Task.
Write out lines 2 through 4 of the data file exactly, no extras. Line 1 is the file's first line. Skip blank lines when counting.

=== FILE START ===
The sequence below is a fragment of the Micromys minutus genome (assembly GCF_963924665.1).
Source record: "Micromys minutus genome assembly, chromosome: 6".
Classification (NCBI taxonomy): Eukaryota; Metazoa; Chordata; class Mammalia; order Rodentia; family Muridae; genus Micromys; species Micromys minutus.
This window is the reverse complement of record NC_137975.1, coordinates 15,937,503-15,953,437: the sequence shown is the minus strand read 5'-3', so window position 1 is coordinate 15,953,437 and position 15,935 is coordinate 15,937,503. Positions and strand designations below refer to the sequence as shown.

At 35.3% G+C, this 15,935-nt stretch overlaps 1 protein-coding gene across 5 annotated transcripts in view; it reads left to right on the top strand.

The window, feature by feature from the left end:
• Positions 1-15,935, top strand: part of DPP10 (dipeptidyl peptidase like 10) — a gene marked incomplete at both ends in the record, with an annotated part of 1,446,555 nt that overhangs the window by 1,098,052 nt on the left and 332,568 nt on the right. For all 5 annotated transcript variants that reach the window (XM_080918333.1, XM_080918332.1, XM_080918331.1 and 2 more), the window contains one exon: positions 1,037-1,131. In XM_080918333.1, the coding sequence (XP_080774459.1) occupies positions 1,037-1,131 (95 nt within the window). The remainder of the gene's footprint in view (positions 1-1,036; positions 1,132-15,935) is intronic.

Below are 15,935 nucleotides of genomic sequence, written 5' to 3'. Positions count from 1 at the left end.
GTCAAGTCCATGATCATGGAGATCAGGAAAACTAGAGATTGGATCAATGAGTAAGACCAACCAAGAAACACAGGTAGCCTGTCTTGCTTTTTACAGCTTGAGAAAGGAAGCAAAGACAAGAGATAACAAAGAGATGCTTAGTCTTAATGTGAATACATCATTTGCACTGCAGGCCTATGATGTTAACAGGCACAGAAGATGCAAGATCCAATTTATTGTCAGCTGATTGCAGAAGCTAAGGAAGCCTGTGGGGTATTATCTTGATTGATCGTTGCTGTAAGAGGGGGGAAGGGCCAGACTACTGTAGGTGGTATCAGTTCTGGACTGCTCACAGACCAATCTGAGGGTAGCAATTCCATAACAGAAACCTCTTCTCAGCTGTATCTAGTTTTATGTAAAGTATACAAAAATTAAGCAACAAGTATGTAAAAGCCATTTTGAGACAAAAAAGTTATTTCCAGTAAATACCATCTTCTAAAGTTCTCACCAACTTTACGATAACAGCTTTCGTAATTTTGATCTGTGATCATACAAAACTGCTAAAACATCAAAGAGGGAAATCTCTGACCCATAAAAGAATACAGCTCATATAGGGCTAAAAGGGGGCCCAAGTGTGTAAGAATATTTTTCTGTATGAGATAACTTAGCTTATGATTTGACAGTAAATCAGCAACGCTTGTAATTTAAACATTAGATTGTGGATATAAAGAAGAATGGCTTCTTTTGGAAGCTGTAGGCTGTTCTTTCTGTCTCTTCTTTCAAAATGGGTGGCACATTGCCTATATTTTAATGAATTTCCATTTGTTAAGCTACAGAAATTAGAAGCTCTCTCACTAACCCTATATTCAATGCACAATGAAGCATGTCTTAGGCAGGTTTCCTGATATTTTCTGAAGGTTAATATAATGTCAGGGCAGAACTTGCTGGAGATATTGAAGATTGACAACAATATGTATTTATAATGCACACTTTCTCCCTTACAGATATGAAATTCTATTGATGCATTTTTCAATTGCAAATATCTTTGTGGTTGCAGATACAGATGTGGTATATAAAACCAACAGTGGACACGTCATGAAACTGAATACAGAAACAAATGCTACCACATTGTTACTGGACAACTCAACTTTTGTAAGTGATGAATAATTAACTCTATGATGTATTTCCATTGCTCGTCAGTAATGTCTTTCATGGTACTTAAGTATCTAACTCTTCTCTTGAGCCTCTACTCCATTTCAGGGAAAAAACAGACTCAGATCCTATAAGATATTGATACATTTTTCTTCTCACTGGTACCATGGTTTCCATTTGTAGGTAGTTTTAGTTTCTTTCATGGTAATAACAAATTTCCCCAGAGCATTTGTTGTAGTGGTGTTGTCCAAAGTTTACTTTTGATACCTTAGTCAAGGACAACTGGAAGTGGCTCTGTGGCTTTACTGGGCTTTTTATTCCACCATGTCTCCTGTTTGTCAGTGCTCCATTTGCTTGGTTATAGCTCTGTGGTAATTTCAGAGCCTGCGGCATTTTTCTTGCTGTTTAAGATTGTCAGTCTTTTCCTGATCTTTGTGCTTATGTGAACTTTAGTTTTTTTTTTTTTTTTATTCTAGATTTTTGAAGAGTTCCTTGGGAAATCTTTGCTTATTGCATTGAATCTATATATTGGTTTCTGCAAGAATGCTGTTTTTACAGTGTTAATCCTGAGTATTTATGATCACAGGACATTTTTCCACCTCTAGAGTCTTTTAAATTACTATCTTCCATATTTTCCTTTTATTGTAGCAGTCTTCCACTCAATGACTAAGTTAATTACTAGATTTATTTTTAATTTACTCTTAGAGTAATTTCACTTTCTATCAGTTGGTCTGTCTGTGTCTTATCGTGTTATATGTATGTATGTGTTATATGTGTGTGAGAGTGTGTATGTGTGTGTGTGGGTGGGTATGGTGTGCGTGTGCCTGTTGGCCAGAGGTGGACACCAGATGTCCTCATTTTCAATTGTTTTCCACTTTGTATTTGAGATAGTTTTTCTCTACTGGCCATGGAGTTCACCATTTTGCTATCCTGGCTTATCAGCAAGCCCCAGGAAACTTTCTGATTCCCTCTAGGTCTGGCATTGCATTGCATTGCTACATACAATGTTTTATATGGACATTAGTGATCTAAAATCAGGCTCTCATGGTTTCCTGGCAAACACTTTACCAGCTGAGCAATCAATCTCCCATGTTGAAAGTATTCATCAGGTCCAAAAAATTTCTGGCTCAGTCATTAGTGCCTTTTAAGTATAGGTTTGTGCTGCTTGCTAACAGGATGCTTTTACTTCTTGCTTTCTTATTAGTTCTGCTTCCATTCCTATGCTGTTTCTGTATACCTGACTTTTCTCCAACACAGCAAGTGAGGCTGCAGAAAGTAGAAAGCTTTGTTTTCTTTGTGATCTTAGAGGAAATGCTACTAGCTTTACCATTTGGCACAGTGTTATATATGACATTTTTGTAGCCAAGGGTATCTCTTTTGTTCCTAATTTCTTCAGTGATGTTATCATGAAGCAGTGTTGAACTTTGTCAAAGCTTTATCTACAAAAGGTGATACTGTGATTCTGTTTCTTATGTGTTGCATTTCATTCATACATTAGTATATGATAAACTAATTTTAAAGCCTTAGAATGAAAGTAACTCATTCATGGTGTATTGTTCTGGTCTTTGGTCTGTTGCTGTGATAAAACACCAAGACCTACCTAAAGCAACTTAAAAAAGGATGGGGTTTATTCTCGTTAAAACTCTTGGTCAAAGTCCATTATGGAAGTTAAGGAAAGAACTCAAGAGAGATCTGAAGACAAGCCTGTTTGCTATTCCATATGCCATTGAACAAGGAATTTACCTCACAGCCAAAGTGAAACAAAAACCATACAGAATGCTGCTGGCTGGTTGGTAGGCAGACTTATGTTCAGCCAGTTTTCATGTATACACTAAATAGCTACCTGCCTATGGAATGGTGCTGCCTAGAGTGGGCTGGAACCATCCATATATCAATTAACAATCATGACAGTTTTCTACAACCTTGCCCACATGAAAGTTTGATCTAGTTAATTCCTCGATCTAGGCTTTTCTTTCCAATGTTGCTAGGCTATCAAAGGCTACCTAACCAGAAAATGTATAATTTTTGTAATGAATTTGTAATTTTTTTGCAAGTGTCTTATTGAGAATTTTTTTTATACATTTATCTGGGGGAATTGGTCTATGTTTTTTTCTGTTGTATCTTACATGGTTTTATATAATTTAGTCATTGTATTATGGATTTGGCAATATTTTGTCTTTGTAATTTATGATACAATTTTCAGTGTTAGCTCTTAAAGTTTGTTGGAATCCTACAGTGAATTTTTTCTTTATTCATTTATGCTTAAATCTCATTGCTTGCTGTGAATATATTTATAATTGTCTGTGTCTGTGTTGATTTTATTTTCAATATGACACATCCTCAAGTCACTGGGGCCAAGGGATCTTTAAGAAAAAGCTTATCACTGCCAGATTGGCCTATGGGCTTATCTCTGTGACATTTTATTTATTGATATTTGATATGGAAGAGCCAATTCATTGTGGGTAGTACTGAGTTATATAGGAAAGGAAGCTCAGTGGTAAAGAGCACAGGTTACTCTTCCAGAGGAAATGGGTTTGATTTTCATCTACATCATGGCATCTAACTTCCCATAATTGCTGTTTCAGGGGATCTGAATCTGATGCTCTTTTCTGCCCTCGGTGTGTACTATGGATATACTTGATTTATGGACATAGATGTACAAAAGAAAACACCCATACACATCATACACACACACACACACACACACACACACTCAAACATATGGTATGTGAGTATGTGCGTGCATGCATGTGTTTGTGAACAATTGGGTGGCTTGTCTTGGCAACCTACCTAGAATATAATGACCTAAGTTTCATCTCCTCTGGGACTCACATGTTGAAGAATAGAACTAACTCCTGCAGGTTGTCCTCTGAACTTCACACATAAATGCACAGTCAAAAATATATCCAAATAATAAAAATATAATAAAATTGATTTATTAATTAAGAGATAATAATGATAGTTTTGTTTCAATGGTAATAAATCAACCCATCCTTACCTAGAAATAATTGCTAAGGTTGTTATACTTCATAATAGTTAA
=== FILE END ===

Source record: "Micromys minutus genome assembly, chromosome: 6".
Classification (NCBI taxonomy): Eukaryota; Metazoa; Chordata; class Mammalia; order Rodentia; family Muridae; genus Micromys; species Micromys minutus.
This window is the reverse complement of record NC_137975.1, coordinates 15,937,503-15,953,437: the sequence shown is the minus strand read 5'-3', so window position 1 is coordinate 15,953,437 and position 15,935 is coordinate 15,937,503. Positions and strand designations below refer to the sequence as shown.